T h e o r i e s U s e d i n I S R e s e a r c h
T r a n s a c t i v e M e m o r y T h e o r y
|Theory Name||Transactive Memory Theory|
|Main dependent construct(s)/factor(s)||N/A|
|Main independent construct(s)/factor(s)||N/A|
|Concise description of theory||Transactive memory theory is based on the idea
that individual members can serve as external memory aids to each other
(Wegner, 1987). Members are able to benefit from each other’s knowledge and
expertise if they develop a good, shared understanding of who knows what in
the group/unit. A transactive memory system is built on the distinction
between internal and external memory encoding. Often, individuals encode new
knowledge internally, in their own memory. However, even more often
individuals encode or use knowledge encoded externally (in diaries, in
books, or even in other people’s memory). In these cases, the individual
internally encodes the label (subject) of the knowledge as well as its
location but not the knowledge itself.
Transactive memory systems are built on this view of individuals playing the role of external memory for other individuals who – in turn – encode meta-memories (i.e. memories about the memories of others). Wegner (1995) proposes that two types of meta-memories are maintained in people’s minds – information about the subjects of knowledge of each member (i.e. areas of expertise) and information about the locations of the knowledge. Knowledge is encoded, stored, and retrieved from the collective memory through various transactions between individuals, based on their meta-memories.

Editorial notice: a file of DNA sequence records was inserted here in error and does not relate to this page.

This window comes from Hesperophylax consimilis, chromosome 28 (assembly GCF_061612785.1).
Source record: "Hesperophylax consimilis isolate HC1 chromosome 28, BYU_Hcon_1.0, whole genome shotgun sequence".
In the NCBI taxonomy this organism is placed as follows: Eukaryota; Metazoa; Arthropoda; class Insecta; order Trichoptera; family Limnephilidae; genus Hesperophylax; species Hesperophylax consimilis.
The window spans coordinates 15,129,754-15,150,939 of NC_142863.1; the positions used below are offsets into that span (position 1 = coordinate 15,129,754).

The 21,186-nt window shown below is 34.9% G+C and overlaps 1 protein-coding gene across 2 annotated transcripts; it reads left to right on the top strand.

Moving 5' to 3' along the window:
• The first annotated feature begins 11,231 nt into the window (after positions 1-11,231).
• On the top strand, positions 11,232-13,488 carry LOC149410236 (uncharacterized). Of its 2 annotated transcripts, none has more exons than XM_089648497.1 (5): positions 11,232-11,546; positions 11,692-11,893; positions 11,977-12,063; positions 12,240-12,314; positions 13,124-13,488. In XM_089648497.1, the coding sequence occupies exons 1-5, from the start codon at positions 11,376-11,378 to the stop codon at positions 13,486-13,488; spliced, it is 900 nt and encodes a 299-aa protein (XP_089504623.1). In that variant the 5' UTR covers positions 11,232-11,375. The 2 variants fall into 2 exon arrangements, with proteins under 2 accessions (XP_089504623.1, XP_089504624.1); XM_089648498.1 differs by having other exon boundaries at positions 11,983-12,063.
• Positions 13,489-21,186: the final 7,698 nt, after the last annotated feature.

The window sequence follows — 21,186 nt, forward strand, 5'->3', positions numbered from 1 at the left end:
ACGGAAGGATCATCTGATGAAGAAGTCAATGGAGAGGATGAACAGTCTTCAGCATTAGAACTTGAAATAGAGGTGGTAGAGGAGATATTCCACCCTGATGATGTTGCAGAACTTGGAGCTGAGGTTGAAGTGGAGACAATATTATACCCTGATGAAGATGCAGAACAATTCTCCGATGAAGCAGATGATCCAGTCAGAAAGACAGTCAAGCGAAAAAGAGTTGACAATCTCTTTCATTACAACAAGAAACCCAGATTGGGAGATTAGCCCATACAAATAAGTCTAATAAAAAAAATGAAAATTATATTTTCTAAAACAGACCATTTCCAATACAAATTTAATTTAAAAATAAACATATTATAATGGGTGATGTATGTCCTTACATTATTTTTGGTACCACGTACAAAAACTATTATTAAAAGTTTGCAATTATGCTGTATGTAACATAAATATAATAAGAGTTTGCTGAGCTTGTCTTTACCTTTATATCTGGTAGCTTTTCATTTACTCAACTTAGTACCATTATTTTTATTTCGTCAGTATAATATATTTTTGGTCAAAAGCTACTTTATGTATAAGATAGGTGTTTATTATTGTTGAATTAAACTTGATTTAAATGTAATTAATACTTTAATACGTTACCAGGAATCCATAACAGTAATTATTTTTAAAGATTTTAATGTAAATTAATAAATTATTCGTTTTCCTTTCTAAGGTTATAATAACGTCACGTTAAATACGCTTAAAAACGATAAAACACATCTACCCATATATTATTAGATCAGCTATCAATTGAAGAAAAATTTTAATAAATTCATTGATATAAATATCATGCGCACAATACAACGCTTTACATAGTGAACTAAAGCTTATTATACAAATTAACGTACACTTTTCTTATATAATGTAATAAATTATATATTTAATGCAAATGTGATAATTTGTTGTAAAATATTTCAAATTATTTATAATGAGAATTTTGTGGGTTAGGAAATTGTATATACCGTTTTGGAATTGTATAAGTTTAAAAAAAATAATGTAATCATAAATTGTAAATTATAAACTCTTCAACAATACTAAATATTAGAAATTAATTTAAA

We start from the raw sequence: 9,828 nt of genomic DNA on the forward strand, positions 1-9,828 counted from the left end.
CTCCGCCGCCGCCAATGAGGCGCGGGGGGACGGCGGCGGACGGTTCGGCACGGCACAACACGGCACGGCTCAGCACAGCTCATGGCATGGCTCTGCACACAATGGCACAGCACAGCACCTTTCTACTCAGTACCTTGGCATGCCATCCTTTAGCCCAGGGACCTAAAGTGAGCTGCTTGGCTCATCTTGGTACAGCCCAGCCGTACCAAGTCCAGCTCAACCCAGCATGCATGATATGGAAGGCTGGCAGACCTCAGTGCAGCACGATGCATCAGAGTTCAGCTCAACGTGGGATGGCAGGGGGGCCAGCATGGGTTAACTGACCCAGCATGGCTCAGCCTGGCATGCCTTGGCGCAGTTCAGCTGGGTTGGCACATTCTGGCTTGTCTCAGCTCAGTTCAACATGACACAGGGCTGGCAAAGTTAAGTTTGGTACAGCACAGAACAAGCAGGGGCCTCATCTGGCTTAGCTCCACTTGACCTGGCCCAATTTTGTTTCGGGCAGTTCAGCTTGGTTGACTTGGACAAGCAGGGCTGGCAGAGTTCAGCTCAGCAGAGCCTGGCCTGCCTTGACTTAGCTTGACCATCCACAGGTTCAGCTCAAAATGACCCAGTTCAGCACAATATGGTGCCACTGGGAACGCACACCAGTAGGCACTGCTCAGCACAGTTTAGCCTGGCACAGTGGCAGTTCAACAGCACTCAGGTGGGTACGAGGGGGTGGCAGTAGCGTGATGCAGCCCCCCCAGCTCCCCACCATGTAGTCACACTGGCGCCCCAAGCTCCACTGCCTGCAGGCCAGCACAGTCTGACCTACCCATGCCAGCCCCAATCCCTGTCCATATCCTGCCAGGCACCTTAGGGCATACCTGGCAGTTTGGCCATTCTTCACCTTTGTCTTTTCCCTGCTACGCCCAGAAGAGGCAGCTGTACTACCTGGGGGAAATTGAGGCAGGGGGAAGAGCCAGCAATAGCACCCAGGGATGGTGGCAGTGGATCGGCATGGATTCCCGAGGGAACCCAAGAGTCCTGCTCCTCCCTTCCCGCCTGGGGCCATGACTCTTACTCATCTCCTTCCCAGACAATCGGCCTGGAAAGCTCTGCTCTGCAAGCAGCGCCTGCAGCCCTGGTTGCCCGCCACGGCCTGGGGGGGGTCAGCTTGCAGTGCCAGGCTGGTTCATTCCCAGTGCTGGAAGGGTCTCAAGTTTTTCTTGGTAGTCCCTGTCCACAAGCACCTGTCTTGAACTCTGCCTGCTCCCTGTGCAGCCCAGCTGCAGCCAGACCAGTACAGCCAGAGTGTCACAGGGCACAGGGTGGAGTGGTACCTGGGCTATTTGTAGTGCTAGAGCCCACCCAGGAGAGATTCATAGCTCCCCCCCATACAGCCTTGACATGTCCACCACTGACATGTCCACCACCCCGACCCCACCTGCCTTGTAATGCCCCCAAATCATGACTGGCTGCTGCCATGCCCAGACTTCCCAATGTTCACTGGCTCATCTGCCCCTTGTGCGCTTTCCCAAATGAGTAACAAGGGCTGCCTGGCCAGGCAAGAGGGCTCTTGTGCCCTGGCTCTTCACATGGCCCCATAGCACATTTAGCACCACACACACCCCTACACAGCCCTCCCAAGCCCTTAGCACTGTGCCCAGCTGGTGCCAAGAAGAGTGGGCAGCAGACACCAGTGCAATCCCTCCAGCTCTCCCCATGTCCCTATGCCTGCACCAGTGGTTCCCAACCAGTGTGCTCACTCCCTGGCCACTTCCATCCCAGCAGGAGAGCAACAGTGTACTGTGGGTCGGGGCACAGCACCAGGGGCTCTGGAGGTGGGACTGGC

Members of small groups, who are co-located, can initially use surface information to infer rough estimates of “who knows what” (Wegner, 1986), and can then reach greater accuracy in the attribution of expertise to other group members through common experiences (Moreland, Argote & Krishnan, 1998), such as group training (Liang, Moreland & Argote, 1995), and group discussion (Rulke & Rao, 2000).
|Diagram/schematic of theory||N/A|
|Originating author(s)||Wegner (1986)|
|Seminal articles||Wegner, D. M. (1986). Transactive memory: A contemporary analysis of the group mind. In M. B. & G. G. R. (Eds.), Theories of Group Behavior (pp. 185-205). New York: Springer-Verlag.|
|Level of analysis||Group|
|Links to WWW sites describing theory||http://www.wjh.harvard.edu/~wegner/pubs.htm, Website of Daniel Wegner, originator of the theory|
|Links from this theory to other theories||Absorptive capacity, Information processing theory|
|IS articles that use the theory||Griffith, Sawyer, and Neale.
2003. “Virtualness and Knowledge in Teams: Managing the Love Triangle of
Organizations, Individuals, and Information Technology MIS Quarterly, 27, 2,
2003, pp. 265-287
Nevo, D., Y. Wand. 2005. Organizational memory information systems: a transactive memory approach. Decision Support Systems. 39(4):549-562
Sharma, R., & Yetton, P. 2007. The Contingent Effects of Training, Technical Complexity and Task Interdependence on Successful Information Systems Implementation. MIS Quarterly, 31(2).
Yoo, Y., & Kanawattanachai, P. 2002. Developments of Transactive Memory and Collective Mind in Virtual Teams. International Journal of Organizational Analysis, 9(2).
|Date last updated||September 11, 2005|
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